5 Best Health Benefits of Strength Training, Says Science
Strength training is often marketed as a way to get a flat stomach, a perkier butt, or more defined arms. And while it can help with those things, weight lifting can do so much more—and you don't need dumbbells or fancy equipment to reap the benefits.
"Strength training—which is an umbrella term for building strength with bodyweight exercises, free weights, weight machines, kettlebells, and other pieces of equipment—can improve your health and make day-to-day activities easier," says Zoe Schwartz, owner and head coach at Fitness by Zoe. "Want to go for a challenging hike with your kids? Lifting can help you keep up! Struggle to carry your groceries home from the store? Over time, weight training will make it easier."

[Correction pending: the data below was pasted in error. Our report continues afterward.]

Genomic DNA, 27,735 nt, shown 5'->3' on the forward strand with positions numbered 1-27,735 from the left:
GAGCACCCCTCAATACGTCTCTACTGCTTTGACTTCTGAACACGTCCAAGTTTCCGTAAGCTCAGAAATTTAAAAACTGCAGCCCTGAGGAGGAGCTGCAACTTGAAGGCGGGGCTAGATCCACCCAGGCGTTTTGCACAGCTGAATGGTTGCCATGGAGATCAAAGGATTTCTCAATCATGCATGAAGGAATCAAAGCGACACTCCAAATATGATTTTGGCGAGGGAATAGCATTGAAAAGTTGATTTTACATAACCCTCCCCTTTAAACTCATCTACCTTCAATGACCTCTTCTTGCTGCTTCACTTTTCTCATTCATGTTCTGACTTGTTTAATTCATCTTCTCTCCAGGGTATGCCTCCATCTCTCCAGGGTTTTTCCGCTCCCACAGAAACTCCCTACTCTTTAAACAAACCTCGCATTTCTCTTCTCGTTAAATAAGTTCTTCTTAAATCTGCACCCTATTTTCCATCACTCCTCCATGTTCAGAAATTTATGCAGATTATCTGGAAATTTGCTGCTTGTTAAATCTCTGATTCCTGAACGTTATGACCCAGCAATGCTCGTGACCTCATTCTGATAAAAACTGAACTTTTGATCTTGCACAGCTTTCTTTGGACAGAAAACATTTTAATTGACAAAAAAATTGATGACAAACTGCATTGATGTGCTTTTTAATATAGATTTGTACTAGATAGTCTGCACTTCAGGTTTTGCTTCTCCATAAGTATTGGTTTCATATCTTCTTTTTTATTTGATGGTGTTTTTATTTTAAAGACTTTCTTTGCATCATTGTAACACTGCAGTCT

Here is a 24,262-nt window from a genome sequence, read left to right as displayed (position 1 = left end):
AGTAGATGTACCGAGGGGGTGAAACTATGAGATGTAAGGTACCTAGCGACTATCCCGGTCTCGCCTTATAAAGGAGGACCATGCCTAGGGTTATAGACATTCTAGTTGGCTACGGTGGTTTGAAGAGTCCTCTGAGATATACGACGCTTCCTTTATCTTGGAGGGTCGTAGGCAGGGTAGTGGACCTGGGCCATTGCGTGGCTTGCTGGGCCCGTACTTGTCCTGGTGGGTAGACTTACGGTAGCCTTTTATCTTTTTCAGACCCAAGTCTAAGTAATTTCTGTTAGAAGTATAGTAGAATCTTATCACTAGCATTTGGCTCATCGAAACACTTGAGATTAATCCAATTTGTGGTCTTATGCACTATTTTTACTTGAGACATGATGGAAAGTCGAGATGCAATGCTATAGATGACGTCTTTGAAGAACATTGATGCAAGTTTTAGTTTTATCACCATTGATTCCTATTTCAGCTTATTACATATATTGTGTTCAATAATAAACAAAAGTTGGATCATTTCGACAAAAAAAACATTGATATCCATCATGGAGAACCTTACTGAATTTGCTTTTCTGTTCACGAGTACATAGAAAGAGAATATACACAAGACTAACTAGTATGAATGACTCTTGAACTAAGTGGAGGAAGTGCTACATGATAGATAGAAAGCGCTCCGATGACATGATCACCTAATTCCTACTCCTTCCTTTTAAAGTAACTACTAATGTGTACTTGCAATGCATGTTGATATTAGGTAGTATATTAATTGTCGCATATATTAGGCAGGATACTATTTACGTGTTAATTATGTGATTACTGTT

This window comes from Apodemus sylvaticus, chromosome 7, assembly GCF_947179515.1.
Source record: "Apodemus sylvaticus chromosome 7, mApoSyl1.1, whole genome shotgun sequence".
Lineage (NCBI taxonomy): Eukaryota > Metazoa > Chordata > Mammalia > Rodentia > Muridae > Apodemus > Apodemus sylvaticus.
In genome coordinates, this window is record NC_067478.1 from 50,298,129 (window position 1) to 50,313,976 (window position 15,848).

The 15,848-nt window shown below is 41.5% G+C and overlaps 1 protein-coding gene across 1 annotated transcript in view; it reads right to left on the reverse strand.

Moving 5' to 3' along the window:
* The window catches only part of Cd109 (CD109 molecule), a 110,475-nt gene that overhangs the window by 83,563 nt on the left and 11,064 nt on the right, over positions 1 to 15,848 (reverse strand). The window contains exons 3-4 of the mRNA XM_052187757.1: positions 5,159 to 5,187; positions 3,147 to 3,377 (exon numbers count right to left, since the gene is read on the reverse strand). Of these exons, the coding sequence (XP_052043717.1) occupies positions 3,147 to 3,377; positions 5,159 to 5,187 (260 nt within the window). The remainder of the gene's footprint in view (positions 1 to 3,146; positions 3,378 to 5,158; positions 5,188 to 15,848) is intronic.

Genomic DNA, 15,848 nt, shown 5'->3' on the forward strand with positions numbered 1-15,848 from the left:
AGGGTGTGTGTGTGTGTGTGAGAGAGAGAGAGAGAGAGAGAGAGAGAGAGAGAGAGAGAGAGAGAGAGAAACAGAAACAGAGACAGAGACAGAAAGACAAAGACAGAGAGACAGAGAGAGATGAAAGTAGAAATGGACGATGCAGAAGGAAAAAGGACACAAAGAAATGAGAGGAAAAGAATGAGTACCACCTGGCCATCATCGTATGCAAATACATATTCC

Editor's note: If you have a chronic condition or haven't exercised recently, be sure to get your doctor's OK before beginning a weight lifting routine.
It can help you burn calories more efficiently.
Get this: Inactive adults lose an average of three to eight percent of their muscle mass each decade. In turn, the number of calories they burn on a day-to-day basis takes a dip. Over time, this can lead to substantial weight gain. And depending on where your body tends to store fat, the implications of this stretch far beyond any concerns you may have about how your clothes fit. Fat stored around the abdomen, for example, is associated with an increased risk of chronic diseases, including cardiovascular disease, type 2 diabetes, sleep apnea, and high blood pressure.